Date & Time

Wed, 10/18/2006


Location: San Diego Natural History Museum, Balboa Park

Today, there are over 92,000 people waiting for organs and each day eighteen of them will die before they get one. The wait in many locations is over five years and by 2010, it is expected to double. Concerned physicians, ethicists, legal scholars, and economists are urging dramatic reform, including legislative change to permit compensation to donors. Three distinguished panelists will discuss incentives to enhance the supply of lifesaving organs at this forum


Francis Delmonico

Francis L. Delmonico, M.D., is professor of surgery at Harvard Medical School and emeritus professor of renal transplantation at the Massachusetts General Hospital in Boston, where he continues to practice as a transplant surgeon. He also serves as medical director of the New England Organ Bank in Newton, Mass.

Dr. Delmonico is vice president/president-elect of the OPTN/UNOS board of directors. Since 1986 he has served on a number of OPTN/UNOS committees, including the ethics, scientific advisory, living organ donor, and kidney and pancreas transplantation committees as well as the ad hoc foreign nationals committee. He additionally was a member of the Region 1 liver review board and the advisory council on non-heart-beating donation. He also has served as chair of the advisory committee on the National Transplant Tumor Registry.

In addition to his OPTN/UNOS responsibilities, he is a member of U.S. Department of Health and Human Services’ Advisory Committee on Transplantation, previously serving as chair of its subcommittee on clinical issues. He is a councillor of the American Society of Transplant Surgeons and has previously served in that capacity for the American Society of Transplantation (AST). He is chair of the ethics committee of the Transplantation Society (International). He has convened national meetings on living donation and national conferences on non-directed donation and expanded criteria donation as well as other transplant-related issues, such as the transplant wait list. He is a recipient of the Distinguished Service Award of the AST and the National Kidney Foundation.

Brian Doherty
“Reason” magazine

Brian Doherty is a senior editor at Reason magazine and

Doherty is author of the books This is Burning Man (2004, Little, Brown; paperback BenBella, 2006) and Radicals for Capitalism: A History of the Modern American Libertarian Movement (PublicAffairs, 2007).

From 1994 to 2003, Doherty worked as associate editor and reporter for Reason, writing a variety of stories on topics ranging from the Americans with Disabilities Act to pollution-credit trading to the independent rock scene.

Doherty’s work has appeared in The Washington Post, The Wall Street Journal, Los Angeles Times, Mother Jones, Spin, National Review, The Weekly Standard, San Francisco Chronicle and dozens of other publications.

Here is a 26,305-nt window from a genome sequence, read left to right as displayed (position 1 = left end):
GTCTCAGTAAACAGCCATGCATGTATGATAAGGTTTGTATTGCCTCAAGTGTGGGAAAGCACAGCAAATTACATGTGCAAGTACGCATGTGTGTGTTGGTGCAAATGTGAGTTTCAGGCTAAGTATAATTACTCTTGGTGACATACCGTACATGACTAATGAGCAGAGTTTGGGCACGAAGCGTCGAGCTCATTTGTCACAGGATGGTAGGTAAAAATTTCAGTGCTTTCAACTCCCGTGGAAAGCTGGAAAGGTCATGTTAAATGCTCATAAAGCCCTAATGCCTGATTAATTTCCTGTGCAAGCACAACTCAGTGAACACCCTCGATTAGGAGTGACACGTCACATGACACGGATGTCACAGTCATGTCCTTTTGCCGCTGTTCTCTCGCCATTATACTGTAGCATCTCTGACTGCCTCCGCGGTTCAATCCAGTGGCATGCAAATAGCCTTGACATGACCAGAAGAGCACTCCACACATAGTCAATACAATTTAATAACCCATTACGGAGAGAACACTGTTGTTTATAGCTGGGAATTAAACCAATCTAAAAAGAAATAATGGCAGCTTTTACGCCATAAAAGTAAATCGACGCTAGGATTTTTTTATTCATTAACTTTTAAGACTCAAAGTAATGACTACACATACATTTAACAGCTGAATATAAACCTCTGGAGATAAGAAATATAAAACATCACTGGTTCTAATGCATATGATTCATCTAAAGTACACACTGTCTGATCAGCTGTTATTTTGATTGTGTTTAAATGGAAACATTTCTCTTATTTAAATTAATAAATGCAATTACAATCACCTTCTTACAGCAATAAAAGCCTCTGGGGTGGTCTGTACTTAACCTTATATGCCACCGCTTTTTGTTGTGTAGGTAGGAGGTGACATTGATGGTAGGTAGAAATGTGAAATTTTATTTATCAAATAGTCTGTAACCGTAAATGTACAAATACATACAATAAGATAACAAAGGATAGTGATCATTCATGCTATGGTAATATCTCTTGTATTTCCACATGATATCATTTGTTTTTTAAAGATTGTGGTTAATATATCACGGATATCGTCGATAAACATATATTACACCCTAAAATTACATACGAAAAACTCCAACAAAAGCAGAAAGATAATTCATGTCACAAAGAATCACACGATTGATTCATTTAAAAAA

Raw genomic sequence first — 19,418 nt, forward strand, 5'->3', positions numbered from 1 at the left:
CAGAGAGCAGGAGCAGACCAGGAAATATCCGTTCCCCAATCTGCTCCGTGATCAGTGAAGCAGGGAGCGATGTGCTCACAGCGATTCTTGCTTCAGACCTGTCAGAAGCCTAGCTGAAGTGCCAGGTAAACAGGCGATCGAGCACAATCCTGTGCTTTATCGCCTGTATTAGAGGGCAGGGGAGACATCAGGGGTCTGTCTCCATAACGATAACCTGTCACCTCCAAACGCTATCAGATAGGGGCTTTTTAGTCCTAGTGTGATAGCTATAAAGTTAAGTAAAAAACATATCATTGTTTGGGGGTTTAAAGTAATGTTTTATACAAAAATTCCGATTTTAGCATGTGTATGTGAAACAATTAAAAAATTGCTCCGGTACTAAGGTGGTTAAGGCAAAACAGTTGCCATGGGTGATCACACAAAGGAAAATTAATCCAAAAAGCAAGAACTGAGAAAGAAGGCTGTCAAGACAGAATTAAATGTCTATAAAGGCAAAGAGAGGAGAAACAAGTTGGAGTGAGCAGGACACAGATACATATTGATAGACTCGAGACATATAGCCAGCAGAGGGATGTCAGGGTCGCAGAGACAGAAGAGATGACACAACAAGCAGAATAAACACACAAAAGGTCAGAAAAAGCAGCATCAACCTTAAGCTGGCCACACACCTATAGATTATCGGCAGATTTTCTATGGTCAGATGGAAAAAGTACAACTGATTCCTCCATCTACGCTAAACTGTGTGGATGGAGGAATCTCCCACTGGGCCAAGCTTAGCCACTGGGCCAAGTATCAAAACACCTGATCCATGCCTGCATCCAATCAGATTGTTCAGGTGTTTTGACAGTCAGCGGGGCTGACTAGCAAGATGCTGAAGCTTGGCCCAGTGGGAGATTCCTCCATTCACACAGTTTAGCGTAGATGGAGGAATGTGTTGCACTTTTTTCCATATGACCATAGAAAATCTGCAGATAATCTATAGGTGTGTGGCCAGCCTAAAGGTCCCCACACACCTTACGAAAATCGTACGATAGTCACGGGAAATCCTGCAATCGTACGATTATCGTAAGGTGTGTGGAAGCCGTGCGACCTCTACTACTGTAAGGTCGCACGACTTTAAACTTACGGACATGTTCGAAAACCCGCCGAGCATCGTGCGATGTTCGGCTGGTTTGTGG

He has been a commentator on hundreds of radio and TV shows, including Fox News Channel’s The O’Reilly Factor and CNN Headline News’ Glenn Beck Show. Doherty was the Warren Brookes Fellow in Environmental Journalism at the Competitive Enterprise Institute in 1999 and served as managing editor at Regulation magazine from 1993-94.

Arthur Matas
University of Minnesota, Medical School

Dr. Arthur J. Matas is currently Professor of Surgery and Director of the Renal Transplant Program at the University of Minnesota.

Dr. Matas attended medical school in his native Winnipeg, Manitoba, Canada, and completed an internship and a residency in 1979 and a Solid Organ Transplant Fellowship in 1980, all at the University of Minnesota. He is currently certified by the American Board of Surgery and is a member of the American College of Surgeons, The American Society of Transplantation, the American Society of Transplant Surgeons, the Association for Academic Surgery, the International Society of Transplantation, the Society of University Surgeons, the American Society of Nephrology, and the American Surgical Association. He is Past President of the American Society of Transplant Surgeons. In addition, he is on the Editorial Boards for several transplant-related journals.

Dr. Matas’ curriculum vitae has over 600 journal articles and book chapters and over 500 abstracts presented at a number of national and international meetings. His current interests include steroid-free immunization for kidney transplant recipients, nondirected (anonymous) donors, and government-regulated kidney sales to shorten the waiting time for potential kidney recipients on the deceased donor waiting list.